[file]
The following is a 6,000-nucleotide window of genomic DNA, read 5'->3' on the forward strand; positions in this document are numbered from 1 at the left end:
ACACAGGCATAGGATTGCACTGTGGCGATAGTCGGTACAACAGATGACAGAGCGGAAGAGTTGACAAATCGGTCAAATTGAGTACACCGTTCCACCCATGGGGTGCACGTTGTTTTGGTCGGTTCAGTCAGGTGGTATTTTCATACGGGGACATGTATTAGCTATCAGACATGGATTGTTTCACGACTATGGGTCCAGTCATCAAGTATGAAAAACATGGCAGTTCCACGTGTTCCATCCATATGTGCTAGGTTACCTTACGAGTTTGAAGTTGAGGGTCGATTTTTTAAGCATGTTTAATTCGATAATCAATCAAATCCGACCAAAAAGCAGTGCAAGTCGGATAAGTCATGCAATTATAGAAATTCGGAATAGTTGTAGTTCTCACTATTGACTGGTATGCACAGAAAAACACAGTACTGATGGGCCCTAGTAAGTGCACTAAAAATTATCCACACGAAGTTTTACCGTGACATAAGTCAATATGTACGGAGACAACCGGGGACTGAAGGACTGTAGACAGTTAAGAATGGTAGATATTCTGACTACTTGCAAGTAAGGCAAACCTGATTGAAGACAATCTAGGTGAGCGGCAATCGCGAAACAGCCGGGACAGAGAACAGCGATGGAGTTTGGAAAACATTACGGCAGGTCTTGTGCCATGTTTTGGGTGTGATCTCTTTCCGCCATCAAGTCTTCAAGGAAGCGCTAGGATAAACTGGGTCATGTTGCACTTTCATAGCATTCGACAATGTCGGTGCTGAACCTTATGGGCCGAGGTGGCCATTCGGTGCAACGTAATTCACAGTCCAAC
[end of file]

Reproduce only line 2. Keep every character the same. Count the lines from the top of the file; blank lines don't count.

ACACAGGCATAGGATTGCACTGTGGCGATAGTCGGTACAACAGATGACAGAGCGGAAGAGTTGACAAATCGGTCAAATTGAGTACACCGTTCCACCCATGGGGTGCACGTTGTTTTGGTCGGTTCAGTCAGGTGGTATTTTCATACGGGGACATGTATTAGCTATCAGACATGGATTGTTTCACGACTATGGGTCCAGTCATCAAGTATGAAAAACATGGCAGTTCCACGTGTTCCATCCATATGTGCTAGGTTACCTTACGAGTTTGAAGTTGAGGGTCGATTTTTTAAGCATGTTTAATTCGATAATCAATCAAATCCGACCAAAAAGCAGTGCAAGTCGGATAAGTCATGCAATTATAGAAATTCGGAATAGTTGTAGTTCTCACTATTGACTGGTATGCACAGAAAAACACAGTACTGATGGGCCCTAGTAAGTGCACTAAAAATTATCCACACGAAGTTTTACCGTGACATAAGTCAATATGTACGGAGACAACCGGGGACTGAAGGACTGTAGACAGTTAAGAATGGTAGATATTCTGACTACTTGCAAGTAAGGCAAACCTGATTGAAGACAATCTAGGTGAGCGGCAATCGCGAAACAGCCGGGACAGAGAACAGCGATGGAGTTTGGAAAACATTACGGCAGGTCTTGTGCCATGTTTTGGGTGTGATCTCTTTCCGCCATCAAGTCTTCAAGGAAGCGCTAGGATAAACTGGGTCATGTTGCACTTTCATAGCATTCGACAATGTCGGTGCTGAACCTTATGGGCCGAGGTGGCCATTCGGTGCAACGTAATTCACAGTCCAAC